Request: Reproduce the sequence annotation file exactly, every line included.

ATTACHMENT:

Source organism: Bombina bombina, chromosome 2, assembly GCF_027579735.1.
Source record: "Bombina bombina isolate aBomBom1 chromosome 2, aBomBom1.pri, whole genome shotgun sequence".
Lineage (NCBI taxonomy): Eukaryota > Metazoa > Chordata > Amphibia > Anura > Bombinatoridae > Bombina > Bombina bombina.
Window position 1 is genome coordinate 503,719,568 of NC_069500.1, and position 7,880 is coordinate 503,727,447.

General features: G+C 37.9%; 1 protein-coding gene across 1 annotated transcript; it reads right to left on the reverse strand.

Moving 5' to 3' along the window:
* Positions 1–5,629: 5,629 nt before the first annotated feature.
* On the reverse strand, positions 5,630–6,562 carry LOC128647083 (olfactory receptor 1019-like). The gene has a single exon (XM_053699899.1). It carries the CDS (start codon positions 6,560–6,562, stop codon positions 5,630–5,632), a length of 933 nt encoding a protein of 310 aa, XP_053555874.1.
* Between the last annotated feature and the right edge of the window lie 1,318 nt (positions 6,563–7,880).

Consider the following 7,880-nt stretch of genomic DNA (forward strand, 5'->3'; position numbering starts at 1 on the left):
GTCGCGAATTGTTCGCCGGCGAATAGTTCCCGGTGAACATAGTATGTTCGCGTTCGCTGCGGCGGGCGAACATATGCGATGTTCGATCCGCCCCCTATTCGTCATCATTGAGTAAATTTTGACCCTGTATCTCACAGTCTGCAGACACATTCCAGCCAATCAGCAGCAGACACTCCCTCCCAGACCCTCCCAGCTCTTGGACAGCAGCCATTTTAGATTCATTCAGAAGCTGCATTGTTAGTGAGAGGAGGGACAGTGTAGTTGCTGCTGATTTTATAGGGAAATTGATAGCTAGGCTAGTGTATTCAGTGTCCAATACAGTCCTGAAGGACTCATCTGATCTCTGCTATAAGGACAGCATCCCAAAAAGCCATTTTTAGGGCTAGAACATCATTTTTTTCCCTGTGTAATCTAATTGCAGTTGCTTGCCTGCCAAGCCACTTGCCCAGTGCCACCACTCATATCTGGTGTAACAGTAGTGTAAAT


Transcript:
Source organism: Bombina bombina, chromosome 2, assembly GCF_027579735.1.
Source record: "Bombina bombina isolate aBomBom1 chromosome 2, aBomBom1.pri, whole genome shotgun sequence".
Lineage (NCBI taxonomy): Eukaryota > Metazoa > Chordata > Amphibia > Anura > Bombinatoridae > Bombina > Bombina bombina.
Window position 1 is genome coordinate 503,719,568 of NC_069500.1, and position 7,880 is coordinate 503,727,447.

General features: G+C 37.9%; 1 protein-coding gene across 1 annotated transcript; it reads right to left on the reverse strand.

Moving 5' to 3' along the window:
* Positions 1–5,629: 5,629 nt before the first annotated feature.
* On the reverse strand, positions 5,630–6,562 carry LOC128647083 (olfactory receptor 1019-like). The gene has a single exon (XM_053699899.1). It carries the CDS (start codon positions 6,560–6,562, stop codon positions 5,630–5,632), a length of 933 nt encoding a protein of 310 aa, XP_053555874.1.
* Between the last annotated feature and the right edge of the window lie 1,318 nt (positions 6,563–7,880).

Consider the following 7,880-nt stretch of genomic DNA (forward strand, 5'->3'; position numbering starts at 1 on the left):
GTCGCGAATTGTTCGCCGGCGAATAGTTCCCGGTGAACATAGTATGTTCGCGTTCGCTGCGGCGGGCGAACATATGCGATGTTCGATCCGCCCCCTATTCGTCATCATTGAGTAAATTTTGACCCTGTATCTCACAGTCTGCAGACACATTCCAGCCAATCAGCAGCAGACACTCCCTCCCAGACCCTCCCAGCTCTTGGACAGCAGCCATTTTAGATTCATTCAGAAGCTGCATTGTTAGTGAGAGGAGGGACAGTGTAGTTGCTGCTGATTTTATAGGGAAATTGATAGCTAGGCTAGTGTATTCAGTGTCCAATACAGTCCTGAAGGACTCATCTGATCTCTGCTATAAGGACAGCATCCCAAAAAGCCATTTTTAGGGCTAGAACATCATTTTTTTCCCTGTGTAATCTAATTGCAGTTGCTTGCCTGCCAAGCCACTTGCCCAGTGCCACCACTCATATCTGGTGTAACAGTAGTGTAAAT